1) Introduction: 


         To settle the Industrial disputes, the Industrial Disputes Act,1947 provides three kinds of Courts - Labour Court, Industrial Tribunal and National Tribunal or National Industrial Tribunal. The appropriate government may constitute one or more labor Courts for the purpose of adjudicating on the matter referred to it.

2) Labour Court : 


         According to Section 7 of the Industrial Dispute Act, 1947 The appropriate Government has been empowered to constitute Labour Court. The appropriate government, by notification, in the official gazette, may constitute one or more labor Courts for adjudication of industrial dispute specified in the second schedule.It consisted of one person, appointed by the government. He is called the presiding officer


(A) Qualification for the appointment of a Presiding Officer of the Court :


(i) He is or has been a judge of high court

(ii) He has for a period of not less than 3 years, been a district judge or an additional judge

(iii) He has held any judicial office in India for not less than 7 years

(iv) He has been the presiding officer of labor Court constituted under any Provision Act for not less than 5 years



(B) Disqualifications :



         Section 7-C of the Industrial Dispute Act,1947 prescribes Disqualifications for the presiding officer to be appointed to the Labor Court.  It provides that no person shall be appointed to or continue in office if:

(a) He is not an independent person; or


(b) he has attained the age of 65 years


 Under Section 8 of the industrial dispute Act,1947 the appropriate government is vested with the powers to fill up the vacancy in the Labor Court caused for any reason.

3) Jurisdiction of the Labour Court:


            A limited jurisdiction has been made available to the Labor Court which is circumscribed by the Section itself and the matter enumerated in the second scheduled (E.g., Dismissal, Retrenchment, Strike, Lockout etc) Labour court is not a Tribunal within the meaning of section 7A(3)(b) read with Section 2(R) and hence not bound by the rules of evidence and natural justice as is the case with Industrial Tribunal..


4) Duties of Labour Court :



            Labour Court shall hold its proceedings within the specified period and shall submit its award to the Government. Such award must be in writing and signed by the presiding officer.

           The Labour Court has the same power of a Civil Court. The proceeding of the Labour Court shall not be questioned on the ground that it is not properly constituted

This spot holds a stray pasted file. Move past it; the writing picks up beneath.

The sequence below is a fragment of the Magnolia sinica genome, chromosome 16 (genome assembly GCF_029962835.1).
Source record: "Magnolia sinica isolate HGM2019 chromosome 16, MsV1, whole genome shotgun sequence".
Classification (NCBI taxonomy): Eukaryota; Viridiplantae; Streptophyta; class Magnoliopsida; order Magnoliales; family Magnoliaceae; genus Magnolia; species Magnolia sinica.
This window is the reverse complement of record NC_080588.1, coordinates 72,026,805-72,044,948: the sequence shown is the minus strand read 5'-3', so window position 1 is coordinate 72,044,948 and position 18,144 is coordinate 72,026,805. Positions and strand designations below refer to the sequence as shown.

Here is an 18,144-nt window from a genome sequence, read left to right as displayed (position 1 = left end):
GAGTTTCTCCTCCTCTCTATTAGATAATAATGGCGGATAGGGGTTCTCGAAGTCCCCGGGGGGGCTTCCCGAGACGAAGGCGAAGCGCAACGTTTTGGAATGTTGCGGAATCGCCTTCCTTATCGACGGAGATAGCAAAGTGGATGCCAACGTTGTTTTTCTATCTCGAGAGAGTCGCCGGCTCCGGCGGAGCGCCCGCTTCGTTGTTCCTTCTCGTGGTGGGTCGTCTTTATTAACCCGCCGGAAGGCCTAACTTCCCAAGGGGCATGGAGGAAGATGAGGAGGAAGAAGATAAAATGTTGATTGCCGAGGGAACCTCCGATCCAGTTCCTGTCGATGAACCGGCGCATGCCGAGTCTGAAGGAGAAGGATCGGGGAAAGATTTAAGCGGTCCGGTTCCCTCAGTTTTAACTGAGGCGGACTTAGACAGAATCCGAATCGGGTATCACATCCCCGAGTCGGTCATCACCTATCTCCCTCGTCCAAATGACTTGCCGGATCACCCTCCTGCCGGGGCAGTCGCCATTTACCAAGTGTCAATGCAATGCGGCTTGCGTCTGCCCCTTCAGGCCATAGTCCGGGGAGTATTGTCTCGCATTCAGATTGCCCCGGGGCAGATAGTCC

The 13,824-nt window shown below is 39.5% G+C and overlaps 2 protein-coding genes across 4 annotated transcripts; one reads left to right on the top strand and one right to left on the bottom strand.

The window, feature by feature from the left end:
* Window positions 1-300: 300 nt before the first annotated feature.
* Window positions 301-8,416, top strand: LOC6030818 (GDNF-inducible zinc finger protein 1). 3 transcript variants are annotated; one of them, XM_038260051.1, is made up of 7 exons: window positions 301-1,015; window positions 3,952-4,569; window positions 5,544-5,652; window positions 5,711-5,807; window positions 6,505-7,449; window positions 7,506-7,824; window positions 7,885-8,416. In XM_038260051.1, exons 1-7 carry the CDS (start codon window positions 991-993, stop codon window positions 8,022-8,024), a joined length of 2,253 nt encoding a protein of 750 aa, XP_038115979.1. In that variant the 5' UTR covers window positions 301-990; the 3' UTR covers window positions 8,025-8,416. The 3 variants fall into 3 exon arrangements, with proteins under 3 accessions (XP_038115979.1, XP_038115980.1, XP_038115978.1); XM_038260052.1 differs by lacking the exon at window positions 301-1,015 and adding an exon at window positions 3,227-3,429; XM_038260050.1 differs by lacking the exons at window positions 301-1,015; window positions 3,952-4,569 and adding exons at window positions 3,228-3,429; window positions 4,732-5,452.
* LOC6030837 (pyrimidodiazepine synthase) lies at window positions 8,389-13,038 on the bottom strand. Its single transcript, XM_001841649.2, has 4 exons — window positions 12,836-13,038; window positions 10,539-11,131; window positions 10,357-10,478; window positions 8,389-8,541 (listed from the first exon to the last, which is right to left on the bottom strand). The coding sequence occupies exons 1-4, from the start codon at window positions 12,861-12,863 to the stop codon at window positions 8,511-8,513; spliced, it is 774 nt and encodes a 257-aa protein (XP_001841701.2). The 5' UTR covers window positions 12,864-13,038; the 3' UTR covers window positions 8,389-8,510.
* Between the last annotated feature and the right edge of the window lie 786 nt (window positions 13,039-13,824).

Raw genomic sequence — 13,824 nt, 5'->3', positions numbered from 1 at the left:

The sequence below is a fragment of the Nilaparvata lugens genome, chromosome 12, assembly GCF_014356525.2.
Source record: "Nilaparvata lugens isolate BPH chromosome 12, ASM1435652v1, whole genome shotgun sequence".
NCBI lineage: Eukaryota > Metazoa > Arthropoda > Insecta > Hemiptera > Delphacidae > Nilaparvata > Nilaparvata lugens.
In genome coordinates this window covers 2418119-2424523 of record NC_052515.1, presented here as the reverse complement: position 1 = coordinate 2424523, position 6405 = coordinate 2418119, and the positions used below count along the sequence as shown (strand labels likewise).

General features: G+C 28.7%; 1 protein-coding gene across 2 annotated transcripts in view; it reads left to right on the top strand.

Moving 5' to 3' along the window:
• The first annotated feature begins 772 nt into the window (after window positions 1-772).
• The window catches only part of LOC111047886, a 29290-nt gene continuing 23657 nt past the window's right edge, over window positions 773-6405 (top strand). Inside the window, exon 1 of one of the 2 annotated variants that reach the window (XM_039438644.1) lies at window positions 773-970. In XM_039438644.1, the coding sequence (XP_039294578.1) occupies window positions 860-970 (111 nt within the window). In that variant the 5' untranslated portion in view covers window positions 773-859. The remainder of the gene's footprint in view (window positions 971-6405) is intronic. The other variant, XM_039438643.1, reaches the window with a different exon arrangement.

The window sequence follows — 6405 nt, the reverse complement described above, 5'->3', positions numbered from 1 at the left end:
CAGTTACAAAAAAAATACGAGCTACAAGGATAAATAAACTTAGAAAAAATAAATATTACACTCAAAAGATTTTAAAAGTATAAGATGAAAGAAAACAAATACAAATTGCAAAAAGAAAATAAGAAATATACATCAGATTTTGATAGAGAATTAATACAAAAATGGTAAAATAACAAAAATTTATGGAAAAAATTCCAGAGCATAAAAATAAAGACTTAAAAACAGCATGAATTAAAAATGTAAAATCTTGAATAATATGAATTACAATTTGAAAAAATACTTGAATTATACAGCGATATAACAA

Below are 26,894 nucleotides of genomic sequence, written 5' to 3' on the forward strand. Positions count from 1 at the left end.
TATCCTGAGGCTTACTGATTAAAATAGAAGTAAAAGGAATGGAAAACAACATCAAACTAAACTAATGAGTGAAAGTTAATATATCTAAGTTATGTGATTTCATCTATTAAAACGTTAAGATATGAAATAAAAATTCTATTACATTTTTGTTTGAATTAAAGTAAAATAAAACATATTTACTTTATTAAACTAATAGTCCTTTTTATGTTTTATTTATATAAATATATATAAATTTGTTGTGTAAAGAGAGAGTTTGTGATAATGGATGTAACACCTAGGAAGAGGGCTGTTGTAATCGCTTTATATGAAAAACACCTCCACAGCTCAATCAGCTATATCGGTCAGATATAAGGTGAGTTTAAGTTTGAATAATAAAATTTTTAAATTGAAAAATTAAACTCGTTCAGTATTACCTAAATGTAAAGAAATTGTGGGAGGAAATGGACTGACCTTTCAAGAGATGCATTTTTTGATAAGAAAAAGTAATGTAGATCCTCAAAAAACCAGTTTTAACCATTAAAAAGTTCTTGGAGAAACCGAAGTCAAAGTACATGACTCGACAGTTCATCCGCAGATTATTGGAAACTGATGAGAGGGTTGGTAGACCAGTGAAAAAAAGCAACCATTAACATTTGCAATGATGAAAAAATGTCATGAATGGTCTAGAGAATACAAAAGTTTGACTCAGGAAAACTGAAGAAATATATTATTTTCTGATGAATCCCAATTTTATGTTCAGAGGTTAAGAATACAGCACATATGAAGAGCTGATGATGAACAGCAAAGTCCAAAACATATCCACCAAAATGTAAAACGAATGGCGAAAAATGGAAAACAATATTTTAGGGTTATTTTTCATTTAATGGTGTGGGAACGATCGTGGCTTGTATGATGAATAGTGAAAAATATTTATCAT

5) Functions of the Labour Court : 



      The functions of the Labor Court are laid down in Section 7 of the said Act.

(I) Adjudicating upon industrial dispute specified in the second schedule of the said Act; are as follows

(1) The propriety or legality of any order passed by an employer under the standing orders;

(2) The application and interpretation of the Standing Orders

(3) Discharge or dismissal of the workman including reinstatement of, or grant of relief to, the workman wrongfully dismissed;

(4) Withdrawal of  any customary concession or privilege

(5) Illegality or otherwise of a strike or Lockout; and

(6)  All matters other than those specified in the Third Schedule which fall within the jurisdiction of Industrial Tribunal.



(II) Performing such other functions as may be assigned to it under the Industrial Dispute Act, 1947
The Other matters assignable on the Labor Court are:

(1)  Voluntarily reference of dispute by written agreements between the parties under Section 10A;

(2)  Arbitration  reference under Section 10A;

(3)  Permission to or approval of the action of discharge under Section 33;

(4) Complaint by the aggrieved employees under Section 33A;

(5) Application under Section 33(c)2  for the computation of any money or any benefit which is capable of being computed in the terms of money.

(6)  Reference of awards or settlement for the interpretation in case of difficulty or doubt under Section 36A



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